Christopher Keyser, who created “The Society,” found out Thursday that Netflix was suddenly pulling the plug on his show. The streamer, which also canceled “I Am Not Okay With This,” released a statement Friday saying, “We’re disappointed to have to make these decisions due to circumstances created by COVID.”
“We spent the last bunch of months getting ready to go back again, dealing with all the COVID protocols,” Keyser told Variety Monday. “And then I got a call from Netflix saying, ‘We have made this decision.’ It was obviously pretty upsetting and abrupt.” Keyser, whose credits include co-creating “Party of Five,” said he and co-executive producer Pavlina Hatoupis spent the rest of Thursday and Friday calling the cast and crew preparing them before the news broke.
“The Society” premiered on Netflix in May 2019. The show is about a group of high-school students from an affluent (and fictional) Connecticut town called West Ham, who leave for a school trip only to return to find that everyone else has disappeared — and that they’re cut off from the rest of the world. After the shock wears off, the kids form their own government for “New Ham” and establish laws. But at the end of season 1, there’s been a coup against the mostly decent leadership of Allie (Kathryn Newton) orchestrated by the psychopathic Campbell (Toby Wallace). As if that weren’t enough of a cliffhanger — Allie and her cohort are in mortal danger — in the final moments of “The Society,” the show reveals that over in the parallel universe of West Ham, the kids are considered missing, and life has continued on without them.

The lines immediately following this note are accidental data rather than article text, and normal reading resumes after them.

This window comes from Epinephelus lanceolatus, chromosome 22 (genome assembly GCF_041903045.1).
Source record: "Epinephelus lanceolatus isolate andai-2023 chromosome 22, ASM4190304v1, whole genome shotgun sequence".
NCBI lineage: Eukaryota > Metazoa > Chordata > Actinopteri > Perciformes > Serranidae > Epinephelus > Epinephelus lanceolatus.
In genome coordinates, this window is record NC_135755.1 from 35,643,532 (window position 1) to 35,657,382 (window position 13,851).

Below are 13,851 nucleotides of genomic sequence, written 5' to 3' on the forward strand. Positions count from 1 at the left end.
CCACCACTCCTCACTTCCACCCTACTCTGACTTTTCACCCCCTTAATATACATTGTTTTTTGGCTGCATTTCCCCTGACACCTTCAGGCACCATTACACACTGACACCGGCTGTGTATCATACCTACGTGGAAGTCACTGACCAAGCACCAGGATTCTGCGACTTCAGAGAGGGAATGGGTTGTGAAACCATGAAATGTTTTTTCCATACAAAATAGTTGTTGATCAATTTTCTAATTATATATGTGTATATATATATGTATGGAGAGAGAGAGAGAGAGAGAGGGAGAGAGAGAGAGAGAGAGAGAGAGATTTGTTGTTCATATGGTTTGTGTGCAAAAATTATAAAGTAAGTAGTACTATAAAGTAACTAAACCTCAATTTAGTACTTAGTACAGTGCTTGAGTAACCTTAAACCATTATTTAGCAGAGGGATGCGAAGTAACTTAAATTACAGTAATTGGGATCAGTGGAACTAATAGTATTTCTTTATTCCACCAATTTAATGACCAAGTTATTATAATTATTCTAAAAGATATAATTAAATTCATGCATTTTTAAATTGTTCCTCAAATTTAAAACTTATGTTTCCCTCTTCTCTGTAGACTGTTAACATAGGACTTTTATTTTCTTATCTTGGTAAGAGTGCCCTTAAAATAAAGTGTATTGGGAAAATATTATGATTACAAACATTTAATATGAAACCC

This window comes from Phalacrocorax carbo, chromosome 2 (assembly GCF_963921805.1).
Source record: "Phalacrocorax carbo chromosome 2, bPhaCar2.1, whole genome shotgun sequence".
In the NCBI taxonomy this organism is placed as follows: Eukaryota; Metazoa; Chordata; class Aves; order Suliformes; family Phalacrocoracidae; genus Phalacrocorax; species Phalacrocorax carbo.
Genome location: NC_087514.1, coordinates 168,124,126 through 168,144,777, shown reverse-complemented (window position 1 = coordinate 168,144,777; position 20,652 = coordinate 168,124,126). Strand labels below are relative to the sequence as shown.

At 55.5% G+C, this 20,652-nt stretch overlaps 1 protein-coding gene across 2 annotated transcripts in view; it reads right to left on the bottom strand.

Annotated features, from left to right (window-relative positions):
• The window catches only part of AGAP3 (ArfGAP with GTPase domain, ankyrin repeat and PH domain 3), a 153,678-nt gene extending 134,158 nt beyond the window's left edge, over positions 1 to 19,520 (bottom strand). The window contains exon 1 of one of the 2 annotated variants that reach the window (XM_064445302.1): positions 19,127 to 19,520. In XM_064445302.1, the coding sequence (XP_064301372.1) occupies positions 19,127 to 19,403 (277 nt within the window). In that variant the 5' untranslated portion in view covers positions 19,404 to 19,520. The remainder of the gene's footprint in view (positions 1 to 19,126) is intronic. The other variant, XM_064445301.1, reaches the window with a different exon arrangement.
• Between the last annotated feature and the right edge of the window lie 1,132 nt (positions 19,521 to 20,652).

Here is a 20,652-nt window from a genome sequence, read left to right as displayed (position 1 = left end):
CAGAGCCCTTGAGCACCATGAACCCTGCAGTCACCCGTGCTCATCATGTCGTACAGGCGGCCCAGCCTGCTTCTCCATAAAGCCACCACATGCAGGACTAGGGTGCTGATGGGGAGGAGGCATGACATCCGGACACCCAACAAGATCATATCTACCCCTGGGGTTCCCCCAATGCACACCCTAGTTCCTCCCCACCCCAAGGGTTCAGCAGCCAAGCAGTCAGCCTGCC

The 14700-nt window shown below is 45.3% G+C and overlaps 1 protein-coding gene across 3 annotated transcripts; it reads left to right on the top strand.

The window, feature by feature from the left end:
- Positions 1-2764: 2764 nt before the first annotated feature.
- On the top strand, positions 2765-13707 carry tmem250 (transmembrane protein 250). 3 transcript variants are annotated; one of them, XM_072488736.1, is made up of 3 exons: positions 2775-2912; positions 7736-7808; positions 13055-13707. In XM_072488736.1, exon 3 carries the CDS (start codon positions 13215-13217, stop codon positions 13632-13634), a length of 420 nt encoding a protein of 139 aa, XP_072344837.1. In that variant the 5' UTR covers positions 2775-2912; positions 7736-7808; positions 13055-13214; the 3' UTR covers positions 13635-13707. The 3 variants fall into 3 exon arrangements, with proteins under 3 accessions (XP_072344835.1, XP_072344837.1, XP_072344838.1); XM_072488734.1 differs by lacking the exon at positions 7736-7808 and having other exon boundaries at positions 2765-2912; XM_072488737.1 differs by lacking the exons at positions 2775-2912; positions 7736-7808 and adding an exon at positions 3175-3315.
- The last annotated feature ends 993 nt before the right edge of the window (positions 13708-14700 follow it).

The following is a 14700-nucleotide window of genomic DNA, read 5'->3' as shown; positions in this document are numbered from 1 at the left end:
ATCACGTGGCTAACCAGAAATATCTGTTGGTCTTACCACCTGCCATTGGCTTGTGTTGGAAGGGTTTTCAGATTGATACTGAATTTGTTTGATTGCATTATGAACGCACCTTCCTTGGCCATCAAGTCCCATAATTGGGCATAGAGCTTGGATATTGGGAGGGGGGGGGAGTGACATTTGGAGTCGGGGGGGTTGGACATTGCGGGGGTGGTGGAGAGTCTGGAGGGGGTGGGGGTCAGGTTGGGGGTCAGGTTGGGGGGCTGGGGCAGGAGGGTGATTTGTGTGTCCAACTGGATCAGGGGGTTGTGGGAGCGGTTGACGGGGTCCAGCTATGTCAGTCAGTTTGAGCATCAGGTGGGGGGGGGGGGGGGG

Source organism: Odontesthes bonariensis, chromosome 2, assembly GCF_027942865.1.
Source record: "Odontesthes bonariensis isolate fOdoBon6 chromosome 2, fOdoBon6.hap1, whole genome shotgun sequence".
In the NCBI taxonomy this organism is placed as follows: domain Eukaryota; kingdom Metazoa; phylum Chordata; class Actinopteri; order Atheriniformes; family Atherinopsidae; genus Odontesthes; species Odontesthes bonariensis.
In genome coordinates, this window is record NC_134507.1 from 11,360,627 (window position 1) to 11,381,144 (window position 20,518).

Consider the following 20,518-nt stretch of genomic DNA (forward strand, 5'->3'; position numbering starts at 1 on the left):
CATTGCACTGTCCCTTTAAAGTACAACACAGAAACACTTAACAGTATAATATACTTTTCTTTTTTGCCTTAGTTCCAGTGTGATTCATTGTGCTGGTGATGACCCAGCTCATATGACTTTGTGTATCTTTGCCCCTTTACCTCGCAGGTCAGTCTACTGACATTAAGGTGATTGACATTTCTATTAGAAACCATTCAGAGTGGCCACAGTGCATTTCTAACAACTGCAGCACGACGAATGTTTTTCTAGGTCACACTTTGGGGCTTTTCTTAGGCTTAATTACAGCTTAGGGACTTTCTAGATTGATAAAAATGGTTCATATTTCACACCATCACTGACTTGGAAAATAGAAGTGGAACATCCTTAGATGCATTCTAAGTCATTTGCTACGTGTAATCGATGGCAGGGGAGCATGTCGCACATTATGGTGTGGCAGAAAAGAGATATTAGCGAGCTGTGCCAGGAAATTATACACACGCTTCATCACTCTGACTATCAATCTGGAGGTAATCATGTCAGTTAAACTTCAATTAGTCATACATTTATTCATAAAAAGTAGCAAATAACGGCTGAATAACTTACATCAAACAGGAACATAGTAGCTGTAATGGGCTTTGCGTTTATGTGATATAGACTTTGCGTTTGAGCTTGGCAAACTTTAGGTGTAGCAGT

The first season of “The Society,” inspired by William Golding’s “Lord of the Flies,” reflected the chaos of living under the Trump administration, and the fragility of a just society. But this spring, as the coronavirus quarantines cleaved the United States into factions, the show had inadvertent resonances with the political upheaval of recent months as well. Keyser said those echoes would have continued in Season 2: “It would have been on point.”
A Netflix spokesperson had no further comment on the show’s cancellation. A source with knowledge of the situation said the show was well-liked, but was canceled because of the overall impact coronavirus protocols would have had on its budget and schedule. As Variety has reported, budgets for television shows and movies shooting during the pandemic are going to increase due to the protocols needed to ensure the safety of cast and crew.
According to Keyser, “The Society,” which filmed on sets in Devens, Mass., and on location in surrounding towns, the show was ready to begin shooting its second season in March, when all production shut down. When conversations began about how to produce television again, “We were dealing with Netflix and the rise in the budget and all of that kind of stuff,” Keyser said. “There were ongoing conversations — we knew that there were challenges for this.”
Another issue was that the show’s action left off in December, but season 2, Keyser said, “was meant to be shot mostly in the summer — but we were heading back into fall and winter. And then they made the decision that it was too much. That’s, I guess, how it goes.”
“I can’t pretend I’m surprised,” he continued. “I know we had many months of conversations about the challenges of producing in this environment.”
Every show has its own particular demands in order to shoot safely. In the plus column for “The Society,” Keyser said, a lot of the show was filmed outside: “But to our disadvantage, we have a large cast and scenes often with a fair number of people.”